In the novel Jane Eyre, written by Charlotte Bronte, women are presented in a wide range of different ways. As Jane is the main character in the story I will be concentrating on how she is presented and particularly, the control men and some women have over her throughout the novel. Right at the very start of the story it almost instantly becomes apparent that Jane is in a place where she is incredibly inferior and has no control over the situation herself, in the second paragraph Jane tells us she is ‘humbled by the consciousness of my physical inferiority to Eliza, John and Georgiana Reed’ this sentence clearly states she is inferior and therefore automatically presents Jane as being different from her cousins, and accepted by them,
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When studying her particular presentation, I found a link with colour symbolism; we hear her name before Blanche is described to us therefore preconceived perceptions are formed instantly, the obvious perception people will have are about her name, Blanche, as this is French for the colour white you associate words to do with the colour white, with Blanch, for example expected her to be very pure and clean, like snow, and not tainted by her name or stature; however my perceptions were wrong, I half expected Blanche to be plain like the colour, but she is not at all, Jane describes her, ‘the noble bust, the sloping shoulders, the graceful neck, the dark eyes and black ringlets’ these are all points of beauty, but not how you would expect someone with the name of Blanche to look. Bronte managed to shock me as a reader as I thought she would be different, however the way she presents her, does not make me like Blanche, as people who are described as being perfect and a thing of beauty are not normally liked, and I as a reader would find it hard to relate to a character like this, as a pose to a plain one like Jane.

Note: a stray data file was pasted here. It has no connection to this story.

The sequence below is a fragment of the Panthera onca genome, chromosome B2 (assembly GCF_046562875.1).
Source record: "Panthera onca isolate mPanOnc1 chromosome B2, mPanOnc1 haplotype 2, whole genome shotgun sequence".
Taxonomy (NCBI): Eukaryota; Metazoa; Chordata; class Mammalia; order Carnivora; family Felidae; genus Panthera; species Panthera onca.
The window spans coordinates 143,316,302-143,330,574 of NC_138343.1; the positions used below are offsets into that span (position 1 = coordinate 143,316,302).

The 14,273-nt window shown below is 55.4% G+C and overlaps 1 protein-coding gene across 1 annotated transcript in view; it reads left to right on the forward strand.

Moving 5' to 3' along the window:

Another woman who is presented incredibly strongly in Jane Eyre is Bertha Mason, we don’t meet Bertha until a long way into the novel, we just hear about a crazy woman many times before, however Bronte hits at the situation throughout the novel, so we do tend to get an idea about